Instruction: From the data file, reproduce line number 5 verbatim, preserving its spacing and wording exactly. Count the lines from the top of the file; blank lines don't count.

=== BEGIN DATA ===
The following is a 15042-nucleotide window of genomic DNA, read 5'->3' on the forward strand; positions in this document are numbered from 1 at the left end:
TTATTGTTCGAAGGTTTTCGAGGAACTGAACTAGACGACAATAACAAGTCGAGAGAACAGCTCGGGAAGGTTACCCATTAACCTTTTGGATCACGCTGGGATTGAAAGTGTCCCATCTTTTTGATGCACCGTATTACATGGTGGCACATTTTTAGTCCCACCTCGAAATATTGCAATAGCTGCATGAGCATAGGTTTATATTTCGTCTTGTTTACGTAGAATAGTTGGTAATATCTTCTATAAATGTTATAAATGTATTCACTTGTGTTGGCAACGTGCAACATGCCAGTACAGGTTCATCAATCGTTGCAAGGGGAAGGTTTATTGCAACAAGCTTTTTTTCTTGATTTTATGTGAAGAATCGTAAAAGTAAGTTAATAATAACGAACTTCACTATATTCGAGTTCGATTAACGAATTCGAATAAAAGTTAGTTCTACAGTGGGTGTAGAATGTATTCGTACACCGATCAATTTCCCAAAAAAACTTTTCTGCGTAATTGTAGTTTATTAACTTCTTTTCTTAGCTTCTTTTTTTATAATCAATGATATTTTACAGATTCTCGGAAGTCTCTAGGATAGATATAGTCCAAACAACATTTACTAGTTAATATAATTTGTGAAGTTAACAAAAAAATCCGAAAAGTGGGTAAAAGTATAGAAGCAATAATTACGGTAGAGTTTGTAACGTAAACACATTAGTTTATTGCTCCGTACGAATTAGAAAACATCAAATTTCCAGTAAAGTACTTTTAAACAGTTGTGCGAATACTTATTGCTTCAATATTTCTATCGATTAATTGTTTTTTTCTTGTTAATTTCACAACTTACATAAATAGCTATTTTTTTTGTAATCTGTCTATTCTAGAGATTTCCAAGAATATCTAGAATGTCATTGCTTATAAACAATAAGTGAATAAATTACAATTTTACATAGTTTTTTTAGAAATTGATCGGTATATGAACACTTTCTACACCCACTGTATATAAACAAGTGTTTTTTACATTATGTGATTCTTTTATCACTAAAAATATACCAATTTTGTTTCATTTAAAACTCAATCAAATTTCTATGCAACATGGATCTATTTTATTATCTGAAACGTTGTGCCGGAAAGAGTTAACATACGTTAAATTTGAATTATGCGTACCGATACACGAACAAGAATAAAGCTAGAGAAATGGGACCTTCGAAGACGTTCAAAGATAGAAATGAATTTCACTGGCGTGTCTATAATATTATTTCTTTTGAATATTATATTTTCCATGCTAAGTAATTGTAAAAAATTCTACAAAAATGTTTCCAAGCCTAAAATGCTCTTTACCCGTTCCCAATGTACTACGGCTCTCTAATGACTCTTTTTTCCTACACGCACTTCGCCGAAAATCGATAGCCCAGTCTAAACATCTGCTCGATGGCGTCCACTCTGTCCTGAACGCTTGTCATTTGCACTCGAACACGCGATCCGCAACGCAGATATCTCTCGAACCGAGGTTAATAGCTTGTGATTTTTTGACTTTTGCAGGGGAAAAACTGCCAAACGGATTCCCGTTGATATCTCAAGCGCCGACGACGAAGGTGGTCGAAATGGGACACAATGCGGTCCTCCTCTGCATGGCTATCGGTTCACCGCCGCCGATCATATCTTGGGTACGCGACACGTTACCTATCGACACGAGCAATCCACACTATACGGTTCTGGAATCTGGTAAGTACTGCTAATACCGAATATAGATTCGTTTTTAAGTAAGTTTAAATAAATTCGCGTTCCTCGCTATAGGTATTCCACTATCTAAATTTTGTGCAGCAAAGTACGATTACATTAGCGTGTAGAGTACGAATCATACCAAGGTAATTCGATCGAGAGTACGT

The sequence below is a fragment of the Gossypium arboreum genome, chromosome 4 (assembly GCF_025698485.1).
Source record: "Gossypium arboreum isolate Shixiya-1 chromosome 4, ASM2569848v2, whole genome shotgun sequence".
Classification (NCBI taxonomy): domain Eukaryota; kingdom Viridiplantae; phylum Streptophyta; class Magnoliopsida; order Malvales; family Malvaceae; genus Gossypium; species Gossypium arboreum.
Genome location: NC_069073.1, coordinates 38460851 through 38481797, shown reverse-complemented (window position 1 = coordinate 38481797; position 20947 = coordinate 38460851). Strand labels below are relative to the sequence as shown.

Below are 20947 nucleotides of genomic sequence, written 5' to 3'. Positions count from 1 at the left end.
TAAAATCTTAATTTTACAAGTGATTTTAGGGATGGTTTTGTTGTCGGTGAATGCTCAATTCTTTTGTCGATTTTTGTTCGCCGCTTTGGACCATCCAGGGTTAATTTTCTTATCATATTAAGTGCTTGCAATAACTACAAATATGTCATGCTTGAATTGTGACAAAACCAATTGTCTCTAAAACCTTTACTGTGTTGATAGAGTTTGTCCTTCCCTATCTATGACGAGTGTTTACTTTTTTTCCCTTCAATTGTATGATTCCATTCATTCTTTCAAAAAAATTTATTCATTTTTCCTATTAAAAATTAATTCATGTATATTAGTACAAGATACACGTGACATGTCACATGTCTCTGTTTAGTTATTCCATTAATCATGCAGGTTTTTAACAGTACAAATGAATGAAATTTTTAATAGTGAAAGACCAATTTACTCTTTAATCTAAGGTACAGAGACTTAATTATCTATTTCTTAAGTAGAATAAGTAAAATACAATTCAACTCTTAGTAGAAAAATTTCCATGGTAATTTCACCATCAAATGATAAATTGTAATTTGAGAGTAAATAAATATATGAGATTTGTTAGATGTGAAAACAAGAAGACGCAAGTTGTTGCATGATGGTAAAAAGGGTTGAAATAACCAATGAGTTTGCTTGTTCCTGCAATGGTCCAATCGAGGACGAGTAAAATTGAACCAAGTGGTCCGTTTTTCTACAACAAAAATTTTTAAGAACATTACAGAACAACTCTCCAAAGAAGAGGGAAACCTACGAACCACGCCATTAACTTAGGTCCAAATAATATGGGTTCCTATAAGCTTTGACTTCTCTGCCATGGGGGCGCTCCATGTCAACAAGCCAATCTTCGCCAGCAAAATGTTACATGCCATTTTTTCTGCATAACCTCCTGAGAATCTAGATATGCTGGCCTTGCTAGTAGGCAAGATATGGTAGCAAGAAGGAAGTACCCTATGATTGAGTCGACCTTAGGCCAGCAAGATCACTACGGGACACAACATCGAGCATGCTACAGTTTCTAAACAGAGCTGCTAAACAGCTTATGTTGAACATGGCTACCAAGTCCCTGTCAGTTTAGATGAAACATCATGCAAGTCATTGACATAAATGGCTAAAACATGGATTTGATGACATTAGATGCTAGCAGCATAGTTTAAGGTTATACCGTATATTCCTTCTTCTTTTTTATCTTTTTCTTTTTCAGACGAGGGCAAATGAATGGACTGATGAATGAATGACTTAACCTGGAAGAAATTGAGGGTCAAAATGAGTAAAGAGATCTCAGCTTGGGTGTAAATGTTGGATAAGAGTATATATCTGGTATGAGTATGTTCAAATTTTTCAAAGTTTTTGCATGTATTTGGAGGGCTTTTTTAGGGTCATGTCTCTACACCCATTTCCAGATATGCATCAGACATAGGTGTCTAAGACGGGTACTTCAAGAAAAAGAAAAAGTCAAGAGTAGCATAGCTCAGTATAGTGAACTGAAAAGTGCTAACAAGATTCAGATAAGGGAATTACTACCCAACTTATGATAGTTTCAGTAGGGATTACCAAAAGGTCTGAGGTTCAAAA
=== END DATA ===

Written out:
Classification (NCBI taxonomy): domain Eukaryota; kingdom Viridiplantae; phylum Streptophyta; class Magnoliopsida; order Malvales; family Malvaceae; genus Gossypium; species Gossypium arboreum.